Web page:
Witton: “We push back with our recruitment consultants by challenging them to go out and find the type of people who we should be trying to recruit for a particular role, rather than just providing us with a list of people who had replied to the advert. That way, we can target a broader range of candidates.”

Young challenge traditional approaches

The panel was positive about the energising effect of younger employees who are more likely to challenge the status quo in male dominated workplaces. Warren-Smith: “With younger people coming through, I’m seeing a resurgence in the passion for gender equality and fairness. Strong women won’t put up with the current situation.”

Having career aspirations can be a bit of a middle-class advantage thought Pursey. “I work in schools and with vulnerable children in deprived areas, where people have fewer aspirations. Whereas children coming through private education generally learn to be more confident in their ability. So responsibility is also on government and education to make change happen.”

Preparing for the future of work

Technology is transforming the workplace. The panel agreed it should be a key tool to enable flexible working and encourage returners back. Chapman: “We can tap into this, although there are challenges to adopting new technology. I think if you give the problem of finding creative solutions for flexible working to a diverse group then you’re more likely to see how ideas on technology can be used.”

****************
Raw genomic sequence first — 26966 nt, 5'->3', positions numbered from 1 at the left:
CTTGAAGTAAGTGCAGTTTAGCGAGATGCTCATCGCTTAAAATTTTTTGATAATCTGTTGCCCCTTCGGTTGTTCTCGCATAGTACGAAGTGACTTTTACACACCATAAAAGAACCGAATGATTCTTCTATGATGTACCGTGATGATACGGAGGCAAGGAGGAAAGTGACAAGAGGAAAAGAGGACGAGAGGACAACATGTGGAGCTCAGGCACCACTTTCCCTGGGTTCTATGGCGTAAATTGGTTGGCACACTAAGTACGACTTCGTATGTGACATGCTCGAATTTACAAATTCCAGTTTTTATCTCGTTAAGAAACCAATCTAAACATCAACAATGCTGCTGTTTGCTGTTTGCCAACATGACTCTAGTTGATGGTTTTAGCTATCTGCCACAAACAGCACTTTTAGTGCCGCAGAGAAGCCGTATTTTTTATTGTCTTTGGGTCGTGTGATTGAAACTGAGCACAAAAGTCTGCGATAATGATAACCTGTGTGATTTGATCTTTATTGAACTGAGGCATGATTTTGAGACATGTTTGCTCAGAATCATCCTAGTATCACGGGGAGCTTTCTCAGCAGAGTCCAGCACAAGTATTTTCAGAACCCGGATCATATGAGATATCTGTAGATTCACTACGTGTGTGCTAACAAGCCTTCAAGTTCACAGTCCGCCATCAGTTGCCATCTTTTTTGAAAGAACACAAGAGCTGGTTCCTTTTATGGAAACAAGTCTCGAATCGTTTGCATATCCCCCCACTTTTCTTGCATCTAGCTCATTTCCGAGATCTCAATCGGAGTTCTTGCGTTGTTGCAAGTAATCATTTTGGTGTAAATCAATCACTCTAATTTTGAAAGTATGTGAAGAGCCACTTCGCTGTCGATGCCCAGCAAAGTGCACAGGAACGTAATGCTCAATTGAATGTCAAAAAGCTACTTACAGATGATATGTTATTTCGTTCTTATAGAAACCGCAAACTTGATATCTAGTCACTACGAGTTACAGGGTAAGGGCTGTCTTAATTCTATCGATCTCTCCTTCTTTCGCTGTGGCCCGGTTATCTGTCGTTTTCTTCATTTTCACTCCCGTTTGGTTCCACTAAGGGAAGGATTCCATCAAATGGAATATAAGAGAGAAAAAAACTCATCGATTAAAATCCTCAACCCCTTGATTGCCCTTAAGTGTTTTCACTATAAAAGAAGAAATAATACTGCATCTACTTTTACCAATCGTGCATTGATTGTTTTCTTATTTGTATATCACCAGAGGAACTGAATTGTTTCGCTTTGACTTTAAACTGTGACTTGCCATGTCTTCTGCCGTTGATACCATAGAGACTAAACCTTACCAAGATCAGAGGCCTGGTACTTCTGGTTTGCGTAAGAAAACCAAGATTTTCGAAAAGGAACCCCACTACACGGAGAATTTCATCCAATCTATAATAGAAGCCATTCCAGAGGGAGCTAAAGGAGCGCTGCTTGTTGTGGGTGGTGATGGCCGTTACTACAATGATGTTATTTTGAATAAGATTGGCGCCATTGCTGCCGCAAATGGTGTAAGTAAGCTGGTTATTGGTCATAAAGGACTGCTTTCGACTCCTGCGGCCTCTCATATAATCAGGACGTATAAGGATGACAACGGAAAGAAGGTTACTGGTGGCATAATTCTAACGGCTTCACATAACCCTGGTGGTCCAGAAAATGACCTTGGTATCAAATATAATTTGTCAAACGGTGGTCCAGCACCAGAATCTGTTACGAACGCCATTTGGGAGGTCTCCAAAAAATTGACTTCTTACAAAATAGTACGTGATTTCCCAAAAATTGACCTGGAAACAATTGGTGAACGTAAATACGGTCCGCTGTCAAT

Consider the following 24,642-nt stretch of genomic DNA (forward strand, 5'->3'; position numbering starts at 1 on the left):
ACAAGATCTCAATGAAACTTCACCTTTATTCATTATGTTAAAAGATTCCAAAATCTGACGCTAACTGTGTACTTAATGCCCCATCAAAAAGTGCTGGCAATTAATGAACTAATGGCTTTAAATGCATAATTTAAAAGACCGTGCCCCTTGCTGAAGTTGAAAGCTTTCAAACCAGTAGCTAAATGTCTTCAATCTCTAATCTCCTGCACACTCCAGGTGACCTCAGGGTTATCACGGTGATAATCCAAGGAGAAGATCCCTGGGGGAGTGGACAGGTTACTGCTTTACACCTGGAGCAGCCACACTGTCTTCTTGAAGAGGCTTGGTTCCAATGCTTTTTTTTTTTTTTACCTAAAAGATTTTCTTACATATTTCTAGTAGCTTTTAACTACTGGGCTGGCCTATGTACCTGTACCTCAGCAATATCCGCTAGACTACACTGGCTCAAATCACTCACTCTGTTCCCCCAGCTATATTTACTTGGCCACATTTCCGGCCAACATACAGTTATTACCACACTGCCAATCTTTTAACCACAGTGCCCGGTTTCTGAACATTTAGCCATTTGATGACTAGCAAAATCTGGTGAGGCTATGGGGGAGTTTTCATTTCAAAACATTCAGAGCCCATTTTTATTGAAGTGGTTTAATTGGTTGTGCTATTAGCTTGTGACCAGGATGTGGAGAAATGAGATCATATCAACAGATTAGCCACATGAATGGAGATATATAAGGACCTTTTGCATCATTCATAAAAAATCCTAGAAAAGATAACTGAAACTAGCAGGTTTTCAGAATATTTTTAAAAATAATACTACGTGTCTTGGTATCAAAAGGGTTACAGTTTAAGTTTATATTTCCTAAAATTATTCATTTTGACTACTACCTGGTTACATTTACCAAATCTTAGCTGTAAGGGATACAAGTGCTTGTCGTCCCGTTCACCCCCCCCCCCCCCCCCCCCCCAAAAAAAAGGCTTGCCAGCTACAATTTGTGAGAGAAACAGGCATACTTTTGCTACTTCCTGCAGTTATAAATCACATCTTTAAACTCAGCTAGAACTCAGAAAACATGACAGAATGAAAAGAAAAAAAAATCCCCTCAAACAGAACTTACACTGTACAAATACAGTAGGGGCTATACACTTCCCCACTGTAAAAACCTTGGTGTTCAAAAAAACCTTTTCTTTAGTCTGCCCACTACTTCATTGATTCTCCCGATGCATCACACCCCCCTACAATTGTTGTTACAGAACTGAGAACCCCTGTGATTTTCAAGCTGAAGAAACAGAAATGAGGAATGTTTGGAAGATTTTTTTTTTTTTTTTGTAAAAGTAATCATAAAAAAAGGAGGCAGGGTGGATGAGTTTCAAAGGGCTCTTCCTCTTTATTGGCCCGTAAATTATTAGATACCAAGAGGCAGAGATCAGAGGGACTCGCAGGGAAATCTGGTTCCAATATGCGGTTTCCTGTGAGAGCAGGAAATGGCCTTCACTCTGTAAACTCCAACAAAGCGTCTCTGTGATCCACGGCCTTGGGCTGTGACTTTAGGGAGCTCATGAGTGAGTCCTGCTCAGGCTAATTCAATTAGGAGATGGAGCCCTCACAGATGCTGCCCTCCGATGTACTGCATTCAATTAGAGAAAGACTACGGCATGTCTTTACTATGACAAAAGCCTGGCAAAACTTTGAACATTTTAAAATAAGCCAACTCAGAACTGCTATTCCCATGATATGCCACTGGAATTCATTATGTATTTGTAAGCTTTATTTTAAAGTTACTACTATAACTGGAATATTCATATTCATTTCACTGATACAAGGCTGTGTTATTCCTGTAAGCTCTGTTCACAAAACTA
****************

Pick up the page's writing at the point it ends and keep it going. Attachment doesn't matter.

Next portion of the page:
Technology, and artificial intelligence in particular, will have a sea change on society, believed Warren-Smith. “Already, many younger people could have 20-30 different jobs during their career. Where gender fits in I don’t know, but I think women will be massive leaders of it because we are able to adapt and be more fluid with changing work patterns.”

Alice Attwood shared her perspective having recently joined the property sector. “In my experience, my ideas are taken on board and I work in an environment where I can challenge things. I work in a property planning team and there’s about a 50/50 split between men and women. However, this is different to other departments which would love to have more women but they are not going into those jobs. Construction companies also have trouble attracting women, but there is a huge effort is being made in the industry to recruit and retain more women.”